Rat heart MVEC were isolated and characterized by CD-31 labeling as described elsewhere (39) with some modifications. The cells were grown on fibronectin-coated 75-cm2 flasks in MCDB-31 medium with 20% fetal bovine serum, penicillin (100 U/ml), streptomycin (100 μg/ml), basic endothelial growth factor (3 ng/ml), and heparin (5 U/ml) at 37°C under 5% CO2-95% air. Cells between passages 3 and 7 were grown to near confluence and serum starved overnight before treatment. The MVEC (105 cells/ml) were cultured for 0, 6, 12, and 24 h with 40 μM dl-Hcy. For subsequent studies, confluent MVEC were incubated with 0–100 μM dl-Hcy for 24 h.

Determination of ROS generation.

ROS generation in cells was assessed by using the probe DCFH-DA, a lipid-permeable nonfluorescent compound oxidized by intracellular ROS to form the lipid-impermeable and fluorescent compound 2′,7′-dichlorofluorescin (30). MVEC were preincubated in phenol red-free medium containing 2% FCS with 0–100 μM dl-Hcy for 24 h. The cells were washed with medium. DCFH-DA was added (10 μM final concentration), and the cells were incubated for 45 min at 37°C. The DCFH-DA solution was removed, and the cells were washed with serum-free medium. The cells were treated with 0.25% trypsin and resuspended in 500 μl of PBS. Fluorescence intensity of DCF was read at 525-nm emission when excited at 488 nm in a microplate reader (Molecular Devices).

In situ labeling of ROS.

MVEC were grown on coverslips for 48–72 h. The cells were washed twice with HBSS and incubated with 40 μM dl-Hcy for 24 h. After the cells were washed twice with HBSS, 10 μM DCFH-DA was added, and the cells were incubated in a CO2 incubator for 45 min at 37°C. Fluorescence was detected by using a confocal microscope (model FV-1000, Olympus).

RNA isolation.

Total RNA was harvested from cells using an RNeasy kit, which included DNase digestion. The concentration of total RNA was quantified by measuring the absorbance at 260 nm. The integrity of RNA was checked by electrophoresis using a 3% formaldehyde gel. Only samples with a peak area ratio of 28S-to-18S rRNA >2.0 were used.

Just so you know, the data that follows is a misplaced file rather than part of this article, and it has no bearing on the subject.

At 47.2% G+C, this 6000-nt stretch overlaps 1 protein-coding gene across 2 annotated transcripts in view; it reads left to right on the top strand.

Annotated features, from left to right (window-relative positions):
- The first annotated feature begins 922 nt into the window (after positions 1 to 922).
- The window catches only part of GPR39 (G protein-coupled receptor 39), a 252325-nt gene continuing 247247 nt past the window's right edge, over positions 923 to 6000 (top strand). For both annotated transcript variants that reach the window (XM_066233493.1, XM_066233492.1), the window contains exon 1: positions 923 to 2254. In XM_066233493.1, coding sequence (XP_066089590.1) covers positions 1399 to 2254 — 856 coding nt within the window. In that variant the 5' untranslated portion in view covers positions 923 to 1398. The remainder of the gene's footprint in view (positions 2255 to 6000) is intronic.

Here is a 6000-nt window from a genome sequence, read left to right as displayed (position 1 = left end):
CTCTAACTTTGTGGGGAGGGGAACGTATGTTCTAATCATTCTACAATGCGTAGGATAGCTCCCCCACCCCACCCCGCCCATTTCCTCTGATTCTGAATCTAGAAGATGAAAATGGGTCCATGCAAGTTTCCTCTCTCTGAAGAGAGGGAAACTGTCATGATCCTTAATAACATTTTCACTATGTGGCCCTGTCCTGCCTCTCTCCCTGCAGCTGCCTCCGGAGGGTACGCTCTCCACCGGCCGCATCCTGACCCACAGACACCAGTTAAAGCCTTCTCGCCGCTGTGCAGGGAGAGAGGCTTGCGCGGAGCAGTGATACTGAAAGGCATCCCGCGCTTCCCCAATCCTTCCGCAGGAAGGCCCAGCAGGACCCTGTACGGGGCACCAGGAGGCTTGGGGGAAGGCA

cDNA synthesis.

Two micrograms of RNA were reverse transcribed to cDNA following the manufacturer's instruction using the SuperScript III First-Stand Synthesis for RT-PCR kit (Invitrogen Life Technologies) containing an oligodeoxythymidine primer in a final reaction volume of 20 μl. A negative control, which used the same reaction without SuperScript III reverse transcriptase, was included to ensure the absence of any genomic DNA contamination in the RNA template.

RT-PCR.

Designs of oligonucleotide primers specific for the different targets were based on sequences available in GenBank (Table 1). PCR was done in a 50-μl mixture containing 5 μl of 10× PCR buffer, 1 μl of 10 mM dNTP, 1.5 μl of 50 mM MgCl2, 12.5 pmol of specific primer pairs, and 2.5 U of recombinant Taq DNA polymerase (TaKaRa). PCR mixtures were placed in a thermal cycler (model 9600, Perkin-Elmer). The amplification for PARs and glyceraldehyde-3-phosphate dehydrogenase was started with initial denaturation at 94°C for 5 min followed by 30 cycles consisting of denaturation at 94°C (1 min), annealing at 57°C (1 min), and extension at 72°C (2 min). After the last cycle, a final extension step was done at 74°C for 5 min. PCR cycling was initiated at 94°C for 2 min followed by 94°C for 30 s, annealing at 55°C for 30 s (for iNOS) or 65°C for 30 s [for neuronal (nNOS) and eNOS], and 72°C for 1 min, and a final extension step at 72°C for 2 min was followed by 30 cycles. PCR products were analyzed by Tris-acetic acid-EDTA-agarose (1%) gel electrophoresis containing ethidium bromide.

View this table:
Table 1.

Genes, accession number, and primer sequences used for quantitative RT-PCR analysis

Real-time quantitative PCR.

Steady-state mRNA levels were quantified by real-time fluorescence detection as described previously (16, 18). Real-time RT-PCR was performed by using the Mx3000P real-time PCR system (Stratagene). Template cDNA corresponding to 50 ng of RNA and SYBR green PCR core reagents (Stratagene) were used, and each measurement was done three times. Primers were designed with Primer 3 software (31). The primer sequences for NADPH oxidase, thioredoxin, and glyceraldehyde-3-phosphate dehydrogenase were based on GenBank sequences NM-053683, NM-053800, and NM-017008, respectively. Primer sequences were as follows: TTCTTGGCTAAATCCCATCC (forward) and TACCATGAGAACCAAAGCCA (reverse) for NADPH oxidase, GTGAAGCTGATCGAGAGCAA (forward) and CGTGGCAGAGAAGTCCACTA (reverse) for thioredoxin, and AGTTCAACGGCACAGTCAAG (forward) and GTGGTGAAGACGCCAGTAGA (reverse) for glyceraldehyde-3-phosphate dehydrogenase. For PCR, target DNA was denatured and a Taq polymerase was activated by preincubation for 10 min at 95°C. DNA was amplified for 45 cycles of 5 s at 95°C, 6–8 s at 55–70°C, and 3–8 s at 72°C. The fluorescence signal was measured at the end of the elongation phase. The annealing temperature was optimized for specificity of the PCR product. Data were analyzed by version 2.0 of the software supplied by Stratagene. Relative quantitation of mRNA was measured against the internal control, glyceraldehyde-3-phosphate dehydrogenase. Variations in the initial concentration and quality of total RNA and in the conversion efficiency of the RT reaction were also accounted for by normaliza-tion to glyceraldehyde-3-phosphate dehydrogenase. The end point, used in real-time RT-PCR quantification and for the cycle threshold (CT) value, is defined as the PCR cycle number that crosses an arbitrarily placed signal threshold. Expression was measured by using the comparative CT value (2Math).